Unsolved Mysteries of the Portolans
How Were Portolans Used?
Portolan charts were surely used for planning voyages as well as during them. The owners, investors and others involved in a voyage would have used them for determining routes, deciding the best times for sailing and return, identifying places to stop for trade, to seek refuge from pirates or to head for if the ship needed repairs. The important coastal places were indicated in red. They were crucial if the ship ran into trouble from weather or enemies.
Images in the interior of a portolan chart are usually elaborate portrayals of cities, mountains, animals, etc. which, except for rivers, were not important for navigation.
They are decoration, of course, but also demonstrate that portolan charts were used not only for voyages, but to please a viewer with artistic images and to provide a world view. This latter purpose becomes increasingly common in the sixteenth century, when charts incorporate the geographical information resulting from European voyages to the Americas.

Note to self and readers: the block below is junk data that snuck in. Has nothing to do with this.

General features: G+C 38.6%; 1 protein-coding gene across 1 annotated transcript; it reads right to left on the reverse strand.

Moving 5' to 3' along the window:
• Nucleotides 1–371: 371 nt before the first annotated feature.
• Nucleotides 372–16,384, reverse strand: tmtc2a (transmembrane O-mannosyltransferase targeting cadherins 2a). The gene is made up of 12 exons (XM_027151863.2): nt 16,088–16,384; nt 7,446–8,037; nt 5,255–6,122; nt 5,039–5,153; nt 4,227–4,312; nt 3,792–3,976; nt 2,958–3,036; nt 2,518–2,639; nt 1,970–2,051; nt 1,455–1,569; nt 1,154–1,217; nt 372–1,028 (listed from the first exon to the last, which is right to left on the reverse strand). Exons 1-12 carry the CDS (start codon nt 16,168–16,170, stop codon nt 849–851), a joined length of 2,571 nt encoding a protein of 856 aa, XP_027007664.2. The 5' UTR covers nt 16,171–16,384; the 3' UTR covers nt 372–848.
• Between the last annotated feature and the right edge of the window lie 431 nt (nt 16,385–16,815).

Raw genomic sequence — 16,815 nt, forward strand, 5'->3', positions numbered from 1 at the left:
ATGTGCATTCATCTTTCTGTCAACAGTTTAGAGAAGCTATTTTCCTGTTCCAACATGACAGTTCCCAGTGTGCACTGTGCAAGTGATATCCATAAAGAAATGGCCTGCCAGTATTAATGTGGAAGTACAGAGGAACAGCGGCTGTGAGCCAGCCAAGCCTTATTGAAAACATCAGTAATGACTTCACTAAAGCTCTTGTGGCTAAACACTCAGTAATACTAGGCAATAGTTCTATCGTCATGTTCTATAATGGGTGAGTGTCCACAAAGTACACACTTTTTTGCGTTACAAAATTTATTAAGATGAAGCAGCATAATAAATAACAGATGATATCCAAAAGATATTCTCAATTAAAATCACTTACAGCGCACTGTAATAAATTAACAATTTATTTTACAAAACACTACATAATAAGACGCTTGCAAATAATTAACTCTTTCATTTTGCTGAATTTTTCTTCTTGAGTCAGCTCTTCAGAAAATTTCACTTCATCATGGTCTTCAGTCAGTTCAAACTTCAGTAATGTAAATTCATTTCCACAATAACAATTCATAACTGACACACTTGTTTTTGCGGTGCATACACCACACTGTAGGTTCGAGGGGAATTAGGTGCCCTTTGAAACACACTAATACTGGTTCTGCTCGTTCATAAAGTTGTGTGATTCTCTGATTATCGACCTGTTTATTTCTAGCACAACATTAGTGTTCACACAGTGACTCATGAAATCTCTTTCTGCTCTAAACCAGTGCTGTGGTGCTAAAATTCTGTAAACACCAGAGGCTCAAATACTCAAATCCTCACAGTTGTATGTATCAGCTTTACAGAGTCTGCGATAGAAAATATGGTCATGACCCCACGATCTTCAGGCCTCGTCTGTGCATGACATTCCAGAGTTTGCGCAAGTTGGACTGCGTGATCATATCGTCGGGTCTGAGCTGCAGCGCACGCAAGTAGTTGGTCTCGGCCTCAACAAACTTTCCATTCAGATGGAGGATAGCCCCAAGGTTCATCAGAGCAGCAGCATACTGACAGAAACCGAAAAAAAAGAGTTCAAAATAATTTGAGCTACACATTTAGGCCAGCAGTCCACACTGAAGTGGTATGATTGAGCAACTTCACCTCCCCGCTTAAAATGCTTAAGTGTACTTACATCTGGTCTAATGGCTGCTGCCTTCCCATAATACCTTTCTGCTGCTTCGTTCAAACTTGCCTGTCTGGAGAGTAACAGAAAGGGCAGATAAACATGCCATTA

Most probably a portolan chart used during a voyage was far less elaborate. The assumption is that the navigator would align the keel of his ship along the rhumb line that led most directly to his destination, in order to make the best time on the voyage. The pilot maintained the course of the ship as close to the planned route as possible. Rhumb lines and the compass would help him to adjust the route as needed, and the scale gave him the distance he had to travel.
Strictly speaking, portolan charts have no "up" or "down" and north is not necessarily at the "top" of the map. They were made to be turned in whichever direction the traveler was headed, so that writings on the coasts of England and Ireland, for example, are placed so the viewer is looking south to read them.
All the same, the portolan charts with their use of the compass and the prominence given to the compass on them, helped to establish the practice of orienting European maps toward the north.